Kilauea Volcano Sees Increase In Activity
Hawaii’s Kilauea volcano seems to be active again, with molten lava moving around 300 feet under the crater’s floor.
The growth of the Halemaumau crater corroborates scientists’ certainty that the lava is near the summit, said Janet Babb, a geologist and spokeswoman at the U.S. Geological Survey’s Hawaiian Volcano Observatory.
Park rangers have started allowing the overlook at the Jaggar Museum to stay open later in the evening to have capacity for the larger numbers of visitors to see the glow.
Even though Kilauea has been active for 25 years, this new activity is emerging at the top of the volcano, not the sea-level side. Although the glow is bright around the crater, scientists remain uncertain if lava will ever erupt, Babb said.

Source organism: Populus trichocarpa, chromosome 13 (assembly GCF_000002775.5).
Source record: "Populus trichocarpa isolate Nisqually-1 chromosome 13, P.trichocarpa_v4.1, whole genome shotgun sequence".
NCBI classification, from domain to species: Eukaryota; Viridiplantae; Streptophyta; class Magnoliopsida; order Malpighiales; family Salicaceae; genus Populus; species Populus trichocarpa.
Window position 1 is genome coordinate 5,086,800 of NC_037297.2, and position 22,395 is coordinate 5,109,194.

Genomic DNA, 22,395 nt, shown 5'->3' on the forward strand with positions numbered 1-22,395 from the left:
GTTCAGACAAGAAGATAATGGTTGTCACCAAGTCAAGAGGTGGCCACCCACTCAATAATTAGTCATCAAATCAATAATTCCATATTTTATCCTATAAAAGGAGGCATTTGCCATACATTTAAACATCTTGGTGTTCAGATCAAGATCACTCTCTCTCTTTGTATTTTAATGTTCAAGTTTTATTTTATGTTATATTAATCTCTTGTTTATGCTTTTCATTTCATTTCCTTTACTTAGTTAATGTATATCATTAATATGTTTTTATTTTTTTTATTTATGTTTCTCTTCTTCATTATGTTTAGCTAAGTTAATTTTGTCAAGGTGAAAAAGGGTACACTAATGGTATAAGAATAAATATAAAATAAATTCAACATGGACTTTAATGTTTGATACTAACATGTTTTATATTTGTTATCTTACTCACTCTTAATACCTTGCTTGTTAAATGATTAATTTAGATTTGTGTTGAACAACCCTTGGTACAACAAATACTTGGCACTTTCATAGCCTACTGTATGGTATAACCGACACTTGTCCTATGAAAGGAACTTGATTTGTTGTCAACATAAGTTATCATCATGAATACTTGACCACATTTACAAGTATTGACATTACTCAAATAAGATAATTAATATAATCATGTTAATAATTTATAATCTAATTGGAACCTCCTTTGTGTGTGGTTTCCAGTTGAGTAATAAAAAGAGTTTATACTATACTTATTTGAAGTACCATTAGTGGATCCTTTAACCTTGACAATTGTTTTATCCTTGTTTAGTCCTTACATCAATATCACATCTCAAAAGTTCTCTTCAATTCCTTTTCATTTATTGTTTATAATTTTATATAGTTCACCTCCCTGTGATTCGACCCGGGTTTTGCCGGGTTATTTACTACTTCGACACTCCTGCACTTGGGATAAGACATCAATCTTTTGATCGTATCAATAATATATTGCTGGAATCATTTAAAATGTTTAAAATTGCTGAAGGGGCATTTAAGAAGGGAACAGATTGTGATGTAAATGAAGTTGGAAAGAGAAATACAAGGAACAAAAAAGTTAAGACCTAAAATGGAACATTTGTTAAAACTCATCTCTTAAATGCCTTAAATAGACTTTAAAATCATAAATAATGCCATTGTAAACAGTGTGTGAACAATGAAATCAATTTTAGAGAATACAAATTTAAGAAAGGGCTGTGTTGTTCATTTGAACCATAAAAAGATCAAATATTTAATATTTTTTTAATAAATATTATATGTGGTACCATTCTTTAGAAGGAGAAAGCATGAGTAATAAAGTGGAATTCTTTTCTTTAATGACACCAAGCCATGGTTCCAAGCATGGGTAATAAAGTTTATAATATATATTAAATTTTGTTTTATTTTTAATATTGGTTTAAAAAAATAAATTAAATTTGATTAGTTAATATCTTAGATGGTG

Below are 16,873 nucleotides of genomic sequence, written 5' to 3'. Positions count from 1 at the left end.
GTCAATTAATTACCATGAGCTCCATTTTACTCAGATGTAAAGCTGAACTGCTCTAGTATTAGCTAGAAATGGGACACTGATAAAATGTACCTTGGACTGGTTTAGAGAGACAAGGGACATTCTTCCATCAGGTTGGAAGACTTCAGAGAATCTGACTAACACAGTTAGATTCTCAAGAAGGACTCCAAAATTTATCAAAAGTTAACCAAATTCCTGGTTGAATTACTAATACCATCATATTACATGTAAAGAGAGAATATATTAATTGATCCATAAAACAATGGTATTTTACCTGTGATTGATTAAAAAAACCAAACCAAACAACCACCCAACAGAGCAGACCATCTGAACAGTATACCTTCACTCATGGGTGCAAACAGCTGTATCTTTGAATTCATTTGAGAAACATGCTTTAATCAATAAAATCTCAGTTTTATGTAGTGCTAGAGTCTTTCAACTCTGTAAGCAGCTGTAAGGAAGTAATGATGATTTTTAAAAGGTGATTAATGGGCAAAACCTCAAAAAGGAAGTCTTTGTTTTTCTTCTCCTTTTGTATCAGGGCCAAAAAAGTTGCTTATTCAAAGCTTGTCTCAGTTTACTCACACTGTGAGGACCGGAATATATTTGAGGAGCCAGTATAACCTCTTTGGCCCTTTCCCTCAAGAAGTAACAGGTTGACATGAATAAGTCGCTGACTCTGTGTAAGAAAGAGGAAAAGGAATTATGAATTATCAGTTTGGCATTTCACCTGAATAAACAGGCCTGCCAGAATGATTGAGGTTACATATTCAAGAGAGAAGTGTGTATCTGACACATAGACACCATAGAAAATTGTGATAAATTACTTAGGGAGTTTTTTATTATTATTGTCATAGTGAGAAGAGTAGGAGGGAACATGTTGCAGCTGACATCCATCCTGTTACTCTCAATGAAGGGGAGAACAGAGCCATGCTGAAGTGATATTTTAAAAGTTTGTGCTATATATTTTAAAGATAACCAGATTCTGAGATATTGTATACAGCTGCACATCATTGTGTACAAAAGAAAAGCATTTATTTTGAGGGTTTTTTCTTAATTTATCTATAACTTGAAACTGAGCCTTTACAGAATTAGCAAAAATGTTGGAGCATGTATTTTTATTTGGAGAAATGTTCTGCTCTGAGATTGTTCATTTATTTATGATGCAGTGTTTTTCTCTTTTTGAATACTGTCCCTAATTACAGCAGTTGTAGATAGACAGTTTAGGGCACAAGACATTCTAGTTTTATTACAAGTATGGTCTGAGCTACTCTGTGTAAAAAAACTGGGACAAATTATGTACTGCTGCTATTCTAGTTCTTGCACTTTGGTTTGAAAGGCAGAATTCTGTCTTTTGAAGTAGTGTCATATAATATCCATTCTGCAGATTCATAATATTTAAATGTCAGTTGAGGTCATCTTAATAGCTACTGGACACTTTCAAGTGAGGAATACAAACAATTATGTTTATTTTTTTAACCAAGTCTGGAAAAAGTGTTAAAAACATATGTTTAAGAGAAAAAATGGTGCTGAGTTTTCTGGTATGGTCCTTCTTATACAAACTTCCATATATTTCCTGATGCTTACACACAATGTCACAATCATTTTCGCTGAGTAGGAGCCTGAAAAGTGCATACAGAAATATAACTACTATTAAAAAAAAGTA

"There’s no way to know if that will ever materialize," she said. "It would be grand to see some fountaining here."
The modifications in the crater have not produced any increased safety precautions to visitors or park staff.
Volcanic smog, or vog, usually emits from the volcano, sending the fog of toxic sulfur dioxide around the island. Now and then it has caused sickness, killed crops and school closures.
Measurements indicate that sulfur dioxide emissions are still close to recent levels, Babb noted.
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